If possible, try to monitor your own signal on a separate receiver or have a nearby ham friend listen for you and play you back to yourself over the telephone, or over 2m FM or whatever works so you can hear yourself.

    BTW: If you haven't read it, the QST Product Review on the 891 is in the June 2017 issue.

    Also, if you want some "advice" (just friendly tips, non-specific) about calling CQ on voice modes like SSB, you might read this: https://www.eham.net/article/7952

    Good luck and most of all, have fun!
    WL7PM, K7GQ, N0IOP and 1 other person like this.
  6. N1EN

    N1EN Premium Subscriber QRZ Page

    One other, hopefully easy, thing you can try while waiting for your sked is to send "TEST yourcall yourcall TEST" twice in CW on an open frequency on an open band, and go look for spots of yourself on reversebeacon.net.

    That will give you clear evidence as to whether you are "getting out".

    The lack of received signals seems odd. Even though you might not be prepared to copy such signals, you might try tuning to 14.074, 3.573, 1.840 (all USB) and see if you can hear the FT8 watering hole activity. Or, this evening from 9pm-10pm Central tonight, there should be plenty of CW activity audible between 7.028-7.040, and 3.528-3.540. For that matter, after dark, there should be a bunch of nets (several of which are not suitable for polite company, sadly) audible between 3850 and 4000 LSB.

    I wholeheartedly agree with the guidance given above regarding tracking down and eliminating noise sources, and getting a sked with someone who can work with you on the air.
  7. N0TZU

    N0TZU Platinum Subscriber Platinum Subscriber QRZ Page

    Welcome to HF! An excellent post asking for help, by the way. You provided all relevant information and then some, in contrast to many.

    In addition to the excellent advice already given above, I would add that very often the man-made noise in your home is the largest contributor if that is part of the issue you are having. So don’t delay in checking that out.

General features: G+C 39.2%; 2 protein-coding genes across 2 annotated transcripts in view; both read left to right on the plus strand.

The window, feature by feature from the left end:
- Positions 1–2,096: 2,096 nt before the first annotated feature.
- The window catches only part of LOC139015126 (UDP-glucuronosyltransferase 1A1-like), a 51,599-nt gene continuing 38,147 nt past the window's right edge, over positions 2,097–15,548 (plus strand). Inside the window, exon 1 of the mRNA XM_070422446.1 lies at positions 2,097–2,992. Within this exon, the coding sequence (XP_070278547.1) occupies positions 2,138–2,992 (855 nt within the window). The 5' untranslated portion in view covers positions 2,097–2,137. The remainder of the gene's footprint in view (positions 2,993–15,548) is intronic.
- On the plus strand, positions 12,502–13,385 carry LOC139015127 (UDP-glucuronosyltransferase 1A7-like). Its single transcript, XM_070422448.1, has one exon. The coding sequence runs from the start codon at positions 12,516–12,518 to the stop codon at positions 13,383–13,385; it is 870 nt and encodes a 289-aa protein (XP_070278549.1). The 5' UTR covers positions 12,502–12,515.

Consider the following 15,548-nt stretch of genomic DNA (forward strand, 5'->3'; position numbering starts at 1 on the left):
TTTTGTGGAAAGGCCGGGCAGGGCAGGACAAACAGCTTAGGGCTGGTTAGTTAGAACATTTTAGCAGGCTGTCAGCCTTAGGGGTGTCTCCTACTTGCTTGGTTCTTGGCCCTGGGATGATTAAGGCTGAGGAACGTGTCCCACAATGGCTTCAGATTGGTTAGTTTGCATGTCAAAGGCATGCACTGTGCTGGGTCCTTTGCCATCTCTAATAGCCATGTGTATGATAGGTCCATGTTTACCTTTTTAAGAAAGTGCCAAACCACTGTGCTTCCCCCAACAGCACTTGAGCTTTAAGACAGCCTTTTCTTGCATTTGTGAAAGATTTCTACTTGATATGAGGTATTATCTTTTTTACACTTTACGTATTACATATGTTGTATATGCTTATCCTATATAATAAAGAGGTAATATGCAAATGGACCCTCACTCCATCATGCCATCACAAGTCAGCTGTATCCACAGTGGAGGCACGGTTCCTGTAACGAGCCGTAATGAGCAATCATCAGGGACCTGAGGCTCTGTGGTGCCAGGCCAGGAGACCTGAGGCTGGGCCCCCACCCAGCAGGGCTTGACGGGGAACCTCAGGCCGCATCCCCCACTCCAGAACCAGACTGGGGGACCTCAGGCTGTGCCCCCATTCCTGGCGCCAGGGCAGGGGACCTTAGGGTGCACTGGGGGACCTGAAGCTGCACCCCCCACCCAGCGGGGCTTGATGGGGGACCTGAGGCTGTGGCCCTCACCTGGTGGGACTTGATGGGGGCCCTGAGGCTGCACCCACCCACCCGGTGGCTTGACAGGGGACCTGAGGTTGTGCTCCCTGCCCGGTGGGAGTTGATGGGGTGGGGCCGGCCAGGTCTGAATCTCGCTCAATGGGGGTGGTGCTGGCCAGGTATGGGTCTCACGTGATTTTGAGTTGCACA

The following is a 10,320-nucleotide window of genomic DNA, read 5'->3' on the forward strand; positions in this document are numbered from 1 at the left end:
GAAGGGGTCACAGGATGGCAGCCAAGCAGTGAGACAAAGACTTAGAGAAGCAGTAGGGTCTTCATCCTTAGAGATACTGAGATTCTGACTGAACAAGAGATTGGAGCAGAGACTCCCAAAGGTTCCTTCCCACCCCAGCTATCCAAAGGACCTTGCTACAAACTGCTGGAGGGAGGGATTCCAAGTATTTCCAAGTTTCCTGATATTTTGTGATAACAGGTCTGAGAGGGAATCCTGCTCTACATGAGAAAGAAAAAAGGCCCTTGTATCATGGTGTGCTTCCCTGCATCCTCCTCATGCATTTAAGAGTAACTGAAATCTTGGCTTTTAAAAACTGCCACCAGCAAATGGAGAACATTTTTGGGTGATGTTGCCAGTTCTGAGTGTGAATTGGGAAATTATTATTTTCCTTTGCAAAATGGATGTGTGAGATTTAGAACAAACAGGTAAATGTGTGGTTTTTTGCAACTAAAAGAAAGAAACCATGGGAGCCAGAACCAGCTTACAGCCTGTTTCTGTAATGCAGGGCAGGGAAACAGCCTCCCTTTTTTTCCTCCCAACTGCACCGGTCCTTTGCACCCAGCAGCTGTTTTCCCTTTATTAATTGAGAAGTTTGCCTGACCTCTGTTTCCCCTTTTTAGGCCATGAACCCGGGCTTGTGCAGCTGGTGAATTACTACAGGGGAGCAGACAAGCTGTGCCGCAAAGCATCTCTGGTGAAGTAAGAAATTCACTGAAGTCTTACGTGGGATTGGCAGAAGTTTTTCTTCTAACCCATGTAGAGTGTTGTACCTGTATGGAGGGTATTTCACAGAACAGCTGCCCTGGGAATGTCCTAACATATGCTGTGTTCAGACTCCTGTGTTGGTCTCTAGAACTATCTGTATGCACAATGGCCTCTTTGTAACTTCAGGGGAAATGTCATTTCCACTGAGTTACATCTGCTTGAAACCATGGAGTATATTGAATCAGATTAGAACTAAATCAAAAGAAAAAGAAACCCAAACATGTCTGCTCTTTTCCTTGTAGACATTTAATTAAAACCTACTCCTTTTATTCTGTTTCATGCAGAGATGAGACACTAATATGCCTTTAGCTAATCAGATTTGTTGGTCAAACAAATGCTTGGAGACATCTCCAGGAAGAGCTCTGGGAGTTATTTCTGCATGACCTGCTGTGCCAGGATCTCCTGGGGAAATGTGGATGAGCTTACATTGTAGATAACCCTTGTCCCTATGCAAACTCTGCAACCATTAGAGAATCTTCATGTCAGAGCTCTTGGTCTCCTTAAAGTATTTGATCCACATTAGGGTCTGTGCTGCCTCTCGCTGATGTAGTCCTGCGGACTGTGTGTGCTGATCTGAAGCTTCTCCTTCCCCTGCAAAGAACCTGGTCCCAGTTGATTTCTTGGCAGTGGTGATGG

You can already operate on battery, so it’s straightforward to proceed with the breaker test. I like to turn off all the breakers (or main) and see if the noise goes down. If not, then the noise is from elsewhere. If there is, then proceed to turning ON one breaker at a time to find the culprits, and there might be several. Many things these days have backup batteries, so you need to make sure those are removed or disabled. Some not-so-obvious ones are cable modems and VOIP phones.

    Good luck.
    KK4NSF and KA0HCP like this.
  8. KM4DYX

    KM4DYX XML Subscriber QRZ Page

    * Hunt down noise sources in and around my QTH and try to reduce the noise floor. Yep

    * QRO and focus on 160m and 80m, where the atmospheric noise is probably limiting anyway. Don't give up that easy.

    * Give up on HF until there are sunspots, and build repeaters or something in the meantime. See above answer.

    * Experiment with field operations at more favorable (rural) locations. A good idea regardless of your home QTH situation.

    * Build directional receive antennas. Yep. I've got a Loop on Ground that has saved many a QSO.

    KK4NSF likes this.
  9. N7WR

    N7WR Premium Subscriber QRZ Page

    Do whatever you can to eliminate the noise as it looks like your antenna (verticals do pick up more noise than horizontally polarized antennas BTW) is working. There is stuff to work. With 100 watts to my vertical from Central Oregon just this past week I have worked Japan, Puerto Rico, Honduras, Pitcairn, Croatia and a couple of others I can't recall off the top of my head. All Q's on 20 or 17 meters. Good luck--don't give up on HF. Even at low sunspot times there is DX to work usually on 17, 20 and 40. Going to a small amp (once you solve the noise issue) should help though an S 4 noise on 20 is not that bad and you should be hearing stations depending on the time of day you are on the air
    KK4NSF and N0TZU like this.
  10. W1VT

    W1VT Ham Member QRZ Page

    Conditions aren't that bad. I was able to work a couple dozen countries on both 40 and 80 meters in the recent CQ WW Phone contest. I did need an 600W amp--it is pretty brutal getting through many of the pileups in that particular contest. Worked Hawaii on 80M. On 40 I worked Norfolk Island and Australia with simple wire antennas--nothing higher than 40 feet.